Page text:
Site created 12/15/97.
review added: 2/25/00
1992 (1998) - Universal
review by Brad Pilcher of
The Digital Bits
Disc Ratings (Video/Audio/Extras):
Specs and Features
125 mins, PG-13, letterboxed widescreen (1.85:1), 16x9 enhanced,
single-sided, single-layered, Amaray keep case packaging,
film-themed menu screens, theatrical trailer, scene access (16
chapters), languages: English, French & Spanish (DD 2.0),
subtitles: English and Spanish
"There's a war
out there, old friend. A world war. And it's not about who's got the
most bullets. It's about who controls the information."
Sneakers is one of those films
computer geeks love. I should know this. I'm a computer geek. But
this film prevails not because it is full of techno-babble and
far-fetched intrigue. No, this film is full of characters you get
attached to. Robert Redford does what he does best (i.e. be a
charming leading man). Sidney Poitier (as the straight-laced ex-CIA
agent) is amusing, especially as he becomes frustrated next to the
conspiracy nut played by Dan Aykroyd. David Straithairn is somebody
you have to cheer for as the blind but resilient "Whistler".
When you pair these incredible actors together in such great roles,
you have a film that's going to score at least a few dozen points.
The plot can be a bit complex, but it boils down to a pretty simple
chain of events. Redford's character, Martin Bishop, has an
outstanding warrant from some 1960s computer crime. His buddy,
Cosmo, went down for the deed. Years later, Bishop (who has changed
his name) is the leader of a bunch of security experts that are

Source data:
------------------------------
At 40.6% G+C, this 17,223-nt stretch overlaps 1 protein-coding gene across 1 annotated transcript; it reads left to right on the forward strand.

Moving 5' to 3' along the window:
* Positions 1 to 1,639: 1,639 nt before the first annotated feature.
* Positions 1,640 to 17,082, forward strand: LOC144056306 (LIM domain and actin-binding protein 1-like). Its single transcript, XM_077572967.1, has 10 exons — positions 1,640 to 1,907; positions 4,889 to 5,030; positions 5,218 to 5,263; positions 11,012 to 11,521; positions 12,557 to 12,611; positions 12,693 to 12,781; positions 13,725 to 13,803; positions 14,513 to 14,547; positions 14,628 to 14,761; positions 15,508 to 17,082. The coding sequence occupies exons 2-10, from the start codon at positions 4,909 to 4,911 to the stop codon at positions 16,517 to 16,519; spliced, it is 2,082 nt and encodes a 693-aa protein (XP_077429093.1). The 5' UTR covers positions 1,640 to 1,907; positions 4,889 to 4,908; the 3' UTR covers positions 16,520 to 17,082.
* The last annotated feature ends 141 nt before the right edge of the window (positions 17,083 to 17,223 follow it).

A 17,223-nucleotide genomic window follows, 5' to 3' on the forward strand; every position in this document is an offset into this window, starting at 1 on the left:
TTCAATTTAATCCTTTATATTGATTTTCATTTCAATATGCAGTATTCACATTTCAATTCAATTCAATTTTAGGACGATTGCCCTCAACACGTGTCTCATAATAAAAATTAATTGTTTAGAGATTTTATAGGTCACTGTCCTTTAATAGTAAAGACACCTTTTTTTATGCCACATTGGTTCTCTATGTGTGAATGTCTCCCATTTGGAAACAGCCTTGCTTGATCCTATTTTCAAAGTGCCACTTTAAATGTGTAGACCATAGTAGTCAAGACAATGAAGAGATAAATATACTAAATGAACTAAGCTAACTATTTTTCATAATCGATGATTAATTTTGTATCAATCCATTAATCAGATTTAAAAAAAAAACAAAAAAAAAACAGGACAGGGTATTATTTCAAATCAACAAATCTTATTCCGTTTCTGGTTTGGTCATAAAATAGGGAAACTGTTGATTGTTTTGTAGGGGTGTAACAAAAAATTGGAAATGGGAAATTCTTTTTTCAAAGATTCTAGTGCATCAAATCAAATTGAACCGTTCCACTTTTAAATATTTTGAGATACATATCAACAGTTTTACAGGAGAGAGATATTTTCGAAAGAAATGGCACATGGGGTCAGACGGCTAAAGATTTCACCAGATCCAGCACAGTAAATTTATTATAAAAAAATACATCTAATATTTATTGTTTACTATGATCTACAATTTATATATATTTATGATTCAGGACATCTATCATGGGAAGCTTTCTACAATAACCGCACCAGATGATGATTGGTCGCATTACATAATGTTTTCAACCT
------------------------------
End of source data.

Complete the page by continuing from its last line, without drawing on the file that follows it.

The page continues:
hired to break into banks and such, in order to find out where the
holes are. In the real world, these are called tiger teams and were
something of a fad during the mid-90s. Push comes to shove, and the
NSA ends up forcing Bishop and his team to steal a black box that
can supposedly break any code in the world.
From there, the proverbial "fit hits the shan", and soon
all traces of credibility get tossed. It doesn't matter, because the
film is light-hearted all the way through. The subject matter is
just exotic enough for us to be able to suspend our disbelief.
C'mon... it isn't like most of us make a day job of breaking
security for the NSA.
As far as the video is concerned, the transfer is of a high
quality. A few minor defects in the print were noticed, but that's
because I was looking. The anamorphic transfer does wonders, and the
general hues are very absorbing. A slight hint of color
over-saturation aside, this is a quality transfer that is just above
average for DVD. The audio is good, showing a considerable spatial
feel and bass for the 2.0 mix. No complaints on that end.
The extras are on the slim side, typical of these kinds of
releases. You've got the basic production notes and bios sections,
with a theatrical trailer to round everything out. The disc could
use some fleshing out. A few more extras would have been nice, and
the inclusion of a 5.1 mix would have been an obvious choice, but
it's not really all that necessary.
If you like the intrigue of spy films with a nice technological
mix, you'll like Sneakers. And
if you listen closely to Dan Aykroyd in this film, you'll find out
all the great conspiracies of the past 25 years!